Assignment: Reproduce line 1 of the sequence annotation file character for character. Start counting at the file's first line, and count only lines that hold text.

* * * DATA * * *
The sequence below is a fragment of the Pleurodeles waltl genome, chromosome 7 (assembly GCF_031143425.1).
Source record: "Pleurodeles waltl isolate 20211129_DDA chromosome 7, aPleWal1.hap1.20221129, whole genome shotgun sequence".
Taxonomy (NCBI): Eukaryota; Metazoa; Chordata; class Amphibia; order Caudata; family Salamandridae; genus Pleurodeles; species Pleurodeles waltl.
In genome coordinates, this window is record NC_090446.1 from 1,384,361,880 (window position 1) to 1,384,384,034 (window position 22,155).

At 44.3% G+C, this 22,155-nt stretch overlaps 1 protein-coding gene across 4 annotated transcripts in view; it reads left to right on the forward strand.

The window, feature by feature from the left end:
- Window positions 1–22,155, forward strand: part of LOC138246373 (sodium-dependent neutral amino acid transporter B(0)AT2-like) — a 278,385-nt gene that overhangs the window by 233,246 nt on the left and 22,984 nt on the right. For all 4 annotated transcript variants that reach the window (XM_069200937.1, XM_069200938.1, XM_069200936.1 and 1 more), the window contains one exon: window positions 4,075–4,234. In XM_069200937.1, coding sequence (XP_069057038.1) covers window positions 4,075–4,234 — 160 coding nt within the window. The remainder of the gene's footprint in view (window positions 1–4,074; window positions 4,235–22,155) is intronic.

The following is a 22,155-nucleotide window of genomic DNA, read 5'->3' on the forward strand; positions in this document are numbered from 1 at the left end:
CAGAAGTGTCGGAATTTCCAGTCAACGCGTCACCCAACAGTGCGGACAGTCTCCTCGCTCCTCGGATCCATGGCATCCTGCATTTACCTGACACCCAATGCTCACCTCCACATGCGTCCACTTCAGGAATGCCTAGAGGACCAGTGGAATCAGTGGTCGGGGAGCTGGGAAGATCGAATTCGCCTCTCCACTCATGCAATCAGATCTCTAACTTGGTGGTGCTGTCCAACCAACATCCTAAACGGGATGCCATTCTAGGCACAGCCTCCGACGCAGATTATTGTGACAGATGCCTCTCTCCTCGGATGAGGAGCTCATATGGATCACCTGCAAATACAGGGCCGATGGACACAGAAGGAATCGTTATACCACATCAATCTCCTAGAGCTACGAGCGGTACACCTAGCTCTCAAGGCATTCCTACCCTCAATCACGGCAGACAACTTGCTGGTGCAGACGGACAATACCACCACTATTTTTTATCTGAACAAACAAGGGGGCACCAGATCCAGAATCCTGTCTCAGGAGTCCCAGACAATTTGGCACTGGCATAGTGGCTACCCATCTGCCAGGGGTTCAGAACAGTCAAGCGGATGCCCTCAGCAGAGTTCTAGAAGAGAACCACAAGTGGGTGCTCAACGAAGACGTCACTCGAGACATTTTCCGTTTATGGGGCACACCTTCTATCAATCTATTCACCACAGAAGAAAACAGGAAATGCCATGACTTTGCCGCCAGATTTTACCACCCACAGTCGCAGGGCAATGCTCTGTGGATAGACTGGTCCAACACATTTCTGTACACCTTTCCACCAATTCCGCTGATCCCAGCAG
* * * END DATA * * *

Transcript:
The sequence below is a fragment of the Pleurodeles waltl genome, chromosome 7 (assembly GCF_031143425.1).